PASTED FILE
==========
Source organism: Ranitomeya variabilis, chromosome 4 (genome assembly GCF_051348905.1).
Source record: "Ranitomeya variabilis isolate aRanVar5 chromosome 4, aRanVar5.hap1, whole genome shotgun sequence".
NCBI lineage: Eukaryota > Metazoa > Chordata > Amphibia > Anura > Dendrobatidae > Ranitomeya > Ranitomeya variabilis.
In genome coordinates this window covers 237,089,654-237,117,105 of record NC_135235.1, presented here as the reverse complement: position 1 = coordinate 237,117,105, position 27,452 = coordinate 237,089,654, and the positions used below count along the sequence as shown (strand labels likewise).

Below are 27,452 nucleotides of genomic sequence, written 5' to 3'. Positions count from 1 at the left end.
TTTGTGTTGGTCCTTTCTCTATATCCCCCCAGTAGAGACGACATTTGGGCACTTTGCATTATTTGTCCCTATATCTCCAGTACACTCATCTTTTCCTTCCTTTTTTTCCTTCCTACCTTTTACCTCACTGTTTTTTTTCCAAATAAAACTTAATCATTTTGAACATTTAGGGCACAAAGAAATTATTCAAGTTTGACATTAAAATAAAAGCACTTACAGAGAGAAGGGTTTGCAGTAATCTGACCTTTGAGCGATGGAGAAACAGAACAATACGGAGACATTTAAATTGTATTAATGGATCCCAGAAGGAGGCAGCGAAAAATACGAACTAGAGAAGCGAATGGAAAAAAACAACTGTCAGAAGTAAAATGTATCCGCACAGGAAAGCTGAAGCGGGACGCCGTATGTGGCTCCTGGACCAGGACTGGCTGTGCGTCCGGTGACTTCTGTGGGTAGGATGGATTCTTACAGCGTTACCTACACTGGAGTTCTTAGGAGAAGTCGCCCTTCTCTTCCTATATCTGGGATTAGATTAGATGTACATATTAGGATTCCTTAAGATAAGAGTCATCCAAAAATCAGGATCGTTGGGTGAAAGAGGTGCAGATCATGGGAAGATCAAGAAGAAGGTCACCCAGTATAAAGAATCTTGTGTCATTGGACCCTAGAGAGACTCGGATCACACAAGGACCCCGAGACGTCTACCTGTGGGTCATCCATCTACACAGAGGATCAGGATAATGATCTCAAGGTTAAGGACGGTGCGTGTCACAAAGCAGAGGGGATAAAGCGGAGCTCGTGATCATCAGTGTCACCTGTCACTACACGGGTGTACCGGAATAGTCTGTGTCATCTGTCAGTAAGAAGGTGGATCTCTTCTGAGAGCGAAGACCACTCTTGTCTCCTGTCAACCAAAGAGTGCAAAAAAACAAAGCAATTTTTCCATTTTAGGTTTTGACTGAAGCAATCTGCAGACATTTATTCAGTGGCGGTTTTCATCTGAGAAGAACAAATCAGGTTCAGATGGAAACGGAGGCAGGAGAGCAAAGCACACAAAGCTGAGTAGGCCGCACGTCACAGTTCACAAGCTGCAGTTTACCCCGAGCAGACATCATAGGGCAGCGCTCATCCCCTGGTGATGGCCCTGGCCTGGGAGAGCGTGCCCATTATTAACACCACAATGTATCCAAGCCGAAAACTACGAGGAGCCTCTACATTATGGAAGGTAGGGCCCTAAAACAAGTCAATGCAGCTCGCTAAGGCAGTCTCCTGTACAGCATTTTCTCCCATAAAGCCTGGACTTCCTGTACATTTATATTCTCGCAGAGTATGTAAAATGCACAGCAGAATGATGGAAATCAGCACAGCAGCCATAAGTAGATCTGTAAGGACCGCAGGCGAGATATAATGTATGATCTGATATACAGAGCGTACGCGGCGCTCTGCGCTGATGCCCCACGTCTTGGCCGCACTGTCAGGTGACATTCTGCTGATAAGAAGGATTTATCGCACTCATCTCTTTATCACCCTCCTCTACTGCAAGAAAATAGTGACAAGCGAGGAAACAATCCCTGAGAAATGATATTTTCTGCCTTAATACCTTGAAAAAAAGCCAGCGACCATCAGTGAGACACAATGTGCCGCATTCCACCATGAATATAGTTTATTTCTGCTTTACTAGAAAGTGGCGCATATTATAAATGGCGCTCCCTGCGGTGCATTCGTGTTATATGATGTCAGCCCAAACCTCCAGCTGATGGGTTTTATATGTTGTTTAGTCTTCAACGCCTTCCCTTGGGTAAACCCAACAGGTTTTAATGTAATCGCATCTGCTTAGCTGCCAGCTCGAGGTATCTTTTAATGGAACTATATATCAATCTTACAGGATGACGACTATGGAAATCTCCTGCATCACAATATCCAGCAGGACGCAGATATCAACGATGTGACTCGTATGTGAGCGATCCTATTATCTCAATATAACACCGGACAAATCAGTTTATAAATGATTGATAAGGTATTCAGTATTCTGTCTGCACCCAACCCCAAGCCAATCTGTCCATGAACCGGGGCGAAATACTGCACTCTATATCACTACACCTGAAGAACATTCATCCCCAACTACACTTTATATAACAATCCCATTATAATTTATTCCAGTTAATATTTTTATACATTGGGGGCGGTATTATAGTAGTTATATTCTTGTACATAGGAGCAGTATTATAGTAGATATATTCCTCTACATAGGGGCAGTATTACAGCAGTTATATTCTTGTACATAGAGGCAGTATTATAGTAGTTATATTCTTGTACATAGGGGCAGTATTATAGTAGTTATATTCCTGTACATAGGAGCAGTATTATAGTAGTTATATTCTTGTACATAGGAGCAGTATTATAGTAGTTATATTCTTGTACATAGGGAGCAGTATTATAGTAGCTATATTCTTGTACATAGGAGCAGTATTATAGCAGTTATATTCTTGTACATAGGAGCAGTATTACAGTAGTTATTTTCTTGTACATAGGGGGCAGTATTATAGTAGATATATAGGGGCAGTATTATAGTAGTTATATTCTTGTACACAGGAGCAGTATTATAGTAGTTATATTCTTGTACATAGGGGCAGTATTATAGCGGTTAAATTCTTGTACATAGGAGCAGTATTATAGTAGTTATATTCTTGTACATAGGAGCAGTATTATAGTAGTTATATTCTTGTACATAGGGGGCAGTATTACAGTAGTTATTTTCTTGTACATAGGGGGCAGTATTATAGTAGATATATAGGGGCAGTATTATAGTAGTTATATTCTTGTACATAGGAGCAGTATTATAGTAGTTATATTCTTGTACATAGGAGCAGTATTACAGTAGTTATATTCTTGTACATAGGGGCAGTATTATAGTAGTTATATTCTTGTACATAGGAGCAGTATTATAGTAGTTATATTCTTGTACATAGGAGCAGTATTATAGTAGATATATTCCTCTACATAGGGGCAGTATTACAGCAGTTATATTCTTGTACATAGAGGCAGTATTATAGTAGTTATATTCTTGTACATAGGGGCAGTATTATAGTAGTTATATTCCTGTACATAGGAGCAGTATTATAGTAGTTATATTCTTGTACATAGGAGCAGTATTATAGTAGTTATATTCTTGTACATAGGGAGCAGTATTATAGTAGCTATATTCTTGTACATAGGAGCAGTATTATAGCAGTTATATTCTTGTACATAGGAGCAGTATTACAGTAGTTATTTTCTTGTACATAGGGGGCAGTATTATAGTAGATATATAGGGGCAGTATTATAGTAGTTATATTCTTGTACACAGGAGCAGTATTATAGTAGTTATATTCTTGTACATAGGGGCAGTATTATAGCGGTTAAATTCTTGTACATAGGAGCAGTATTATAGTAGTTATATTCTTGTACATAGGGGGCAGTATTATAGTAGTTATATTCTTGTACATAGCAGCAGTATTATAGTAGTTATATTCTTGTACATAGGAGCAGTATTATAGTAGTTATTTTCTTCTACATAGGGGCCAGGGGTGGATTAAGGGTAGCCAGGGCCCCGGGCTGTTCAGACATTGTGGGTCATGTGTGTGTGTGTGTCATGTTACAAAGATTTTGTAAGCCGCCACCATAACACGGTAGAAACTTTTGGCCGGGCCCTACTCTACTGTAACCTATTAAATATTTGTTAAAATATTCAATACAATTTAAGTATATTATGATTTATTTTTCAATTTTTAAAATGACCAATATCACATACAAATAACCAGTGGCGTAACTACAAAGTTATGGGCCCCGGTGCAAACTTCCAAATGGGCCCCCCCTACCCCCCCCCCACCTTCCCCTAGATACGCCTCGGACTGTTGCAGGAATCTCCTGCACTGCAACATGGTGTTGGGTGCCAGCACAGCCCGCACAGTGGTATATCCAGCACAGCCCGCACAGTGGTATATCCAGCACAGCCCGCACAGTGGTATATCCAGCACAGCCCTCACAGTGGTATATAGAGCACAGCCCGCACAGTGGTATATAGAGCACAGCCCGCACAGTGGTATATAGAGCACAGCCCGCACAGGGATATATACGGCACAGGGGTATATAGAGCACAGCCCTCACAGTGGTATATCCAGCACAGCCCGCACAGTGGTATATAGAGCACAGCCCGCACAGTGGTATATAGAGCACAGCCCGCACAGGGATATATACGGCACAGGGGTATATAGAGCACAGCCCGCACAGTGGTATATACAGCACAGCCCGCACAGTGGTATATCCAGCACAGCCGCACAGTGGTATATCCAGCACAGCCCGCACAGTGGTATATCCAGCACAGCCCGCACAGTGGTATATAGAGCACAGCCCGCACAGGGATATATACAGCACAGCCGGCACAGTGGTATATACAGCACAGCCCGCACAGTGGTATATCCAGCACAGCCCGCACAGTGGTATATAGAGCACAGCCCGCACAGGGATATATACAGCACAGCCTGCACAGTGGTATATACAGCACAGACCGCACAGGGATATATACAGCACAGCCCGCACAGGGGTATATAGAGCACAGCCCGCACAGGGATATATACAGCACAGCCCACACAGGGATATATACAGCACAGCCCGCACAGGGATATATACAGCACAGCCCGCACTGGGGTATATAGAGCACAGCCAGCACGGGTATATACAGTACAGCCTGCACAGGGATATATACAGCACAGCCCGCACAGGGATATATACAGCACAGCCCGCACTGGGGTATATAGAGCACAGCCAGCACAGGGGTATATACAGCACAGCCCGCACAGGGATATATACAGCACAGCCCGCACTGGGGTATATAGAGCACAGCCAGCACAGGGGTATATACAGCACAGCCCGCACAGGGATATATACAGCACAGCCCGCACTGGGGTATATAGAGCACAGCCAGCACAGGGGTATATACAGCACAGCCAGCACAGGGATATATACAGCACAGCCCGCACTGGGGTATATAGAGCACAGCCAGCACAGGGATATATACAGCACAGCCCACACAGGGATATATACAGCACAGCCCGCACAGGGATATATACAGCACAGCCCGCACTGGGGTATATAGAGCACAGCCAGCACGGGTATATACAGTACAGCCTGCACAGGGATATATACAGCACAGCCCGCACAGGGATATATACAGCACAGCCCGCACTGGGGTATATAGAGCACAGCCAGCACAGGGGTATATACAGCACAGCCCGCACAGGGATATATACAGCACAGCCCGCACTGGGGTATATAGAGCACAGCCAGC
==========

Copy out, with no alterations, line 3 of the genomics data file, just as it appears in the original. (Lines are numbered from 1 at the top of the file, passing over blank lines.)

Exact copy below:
NCBI lineage: Eukaryota > Metazoa > Chordata > Amphibia > Anura > Dendrobatidae > Ranitomeya > Ranitomeya variabilis.